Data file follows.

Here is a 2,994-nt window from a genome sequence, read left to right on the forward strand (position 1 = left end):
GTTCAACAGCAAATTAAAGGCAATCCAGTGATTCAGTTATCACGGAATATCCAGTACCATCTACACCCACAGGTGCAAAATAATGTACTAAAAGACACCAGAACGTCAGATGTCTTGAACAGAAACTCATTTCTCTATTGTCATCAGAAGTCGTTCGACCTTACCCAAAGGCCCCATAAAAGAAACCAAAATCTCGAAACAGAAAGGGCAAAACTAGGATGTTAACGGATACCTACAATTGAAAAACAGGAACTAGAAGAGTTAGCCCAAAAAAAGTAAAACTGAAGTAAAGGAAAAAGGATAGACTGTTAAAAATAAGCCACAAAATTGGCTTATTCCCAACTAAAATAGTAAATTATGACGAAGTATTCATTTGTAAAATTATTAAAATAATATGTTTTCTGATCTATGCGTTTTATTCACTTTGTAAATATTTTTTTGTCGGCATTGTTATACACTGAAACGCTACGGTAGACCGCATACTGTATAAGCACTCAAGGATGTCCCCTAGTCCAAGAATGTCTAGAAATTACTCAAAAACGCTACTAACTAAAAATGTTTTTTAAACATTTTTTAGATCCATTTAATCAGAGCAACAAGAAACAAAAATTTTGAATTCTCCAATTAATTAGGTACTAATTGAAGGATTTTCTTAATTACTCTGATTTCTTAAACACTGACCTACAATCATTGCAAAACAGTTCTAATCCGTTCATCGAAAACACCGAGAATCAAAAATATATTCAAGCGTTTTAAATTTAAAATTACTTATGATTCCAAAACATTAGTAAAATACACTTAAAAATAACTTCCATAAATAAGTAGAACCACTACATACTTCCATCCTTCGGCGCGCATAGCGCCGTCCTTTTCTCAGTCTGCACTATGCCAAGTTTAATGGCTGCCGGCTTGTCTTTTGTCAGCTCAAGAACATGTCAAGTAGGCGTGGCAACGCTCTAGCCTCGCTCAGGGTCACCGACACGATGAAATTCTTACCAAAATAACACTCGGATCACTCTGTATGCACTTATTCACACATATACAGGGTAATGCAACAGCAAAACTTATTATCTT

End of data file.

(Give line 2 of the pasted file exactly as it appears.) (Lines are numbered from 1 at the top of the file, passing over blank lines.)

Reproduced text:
GTTCAACAGCAAATTAAAGGCAATCCAGTGATTCAGTTATCACGGAATATCCAGTACCATCTACACCCACAGGTGCAAAATAATGTACTAAAAGACACCAGAACGTCAGATGTCTTGAACAGAAACTCATTTCTCTATTGTCATCAGAAGTCGTTCGACCTTACCCAAAGGCCCCATAAAAGAAACCAAAATCTCGAAACAGAAAGGGCAAAACTAGGATGTTAACGGATACCTACAATTGAAAAACAGGAACTAGAAGAGTTAGCCCAAAAAAAGTAAAACTGAAGTAAAGGAAAAAGGATAGACTGTTAAAAATAAGCCACAAAATTGGCTTATTCCCAACTAAAATAGTAAATTATGACGAAGTATTCATTTGTAAAATTATTAAAATAATATGTTTTCTGATCTATGCGTTTTATTCACTTTGTAAATATTTTTTTGTCGGCATTGTTATACACTGAAACGCTACGGTAGACCGCATACTGTATAAGCACTCAAGGATGTCCCCTAGTCCAAGAATGTCTAGAAATTACTCAAAAACGCTACTAACTAAAAATGTTTTTTAAACATTTTTTAGATCCATTTAATCAGAGCAACAAGAAACAAAAATTTTGAATTCTCCAATTAATTAGGTACTAATTGAAGGATTTTCTTAATTACTCTGATTTCTTAAACACTGACCTACAATCATTGCAAAACAGTTCTAATCCGTTCATCGAAAACACCGAGAATCAAAAATATATTCAAGCGTTTTAAATTTAAAATTACTTATGATTCCAAAACATTAGTAAAATACACTTAAAAATAACTTCCATAAATAAGTAGAACCACTACATACTTCCATCCTTCGGCGCGCATAGCGCCGTCCTTTTCTCAGTCTGCACTATGCCAAGTTTAATGGCTGCCGGCTTGTCTTTTGTCAGCTCAAGAACATGTCAAGTAGGCGTGGCAACGCTCTAGCCTCGCTCAGGGTCACCGACACGATGAAATTCTTACCAAAATAACACTCGGATCACTCTGTATGCACTTATTCACACATATACAGGGTAATGCAACAGCAAAACTTATTATCTT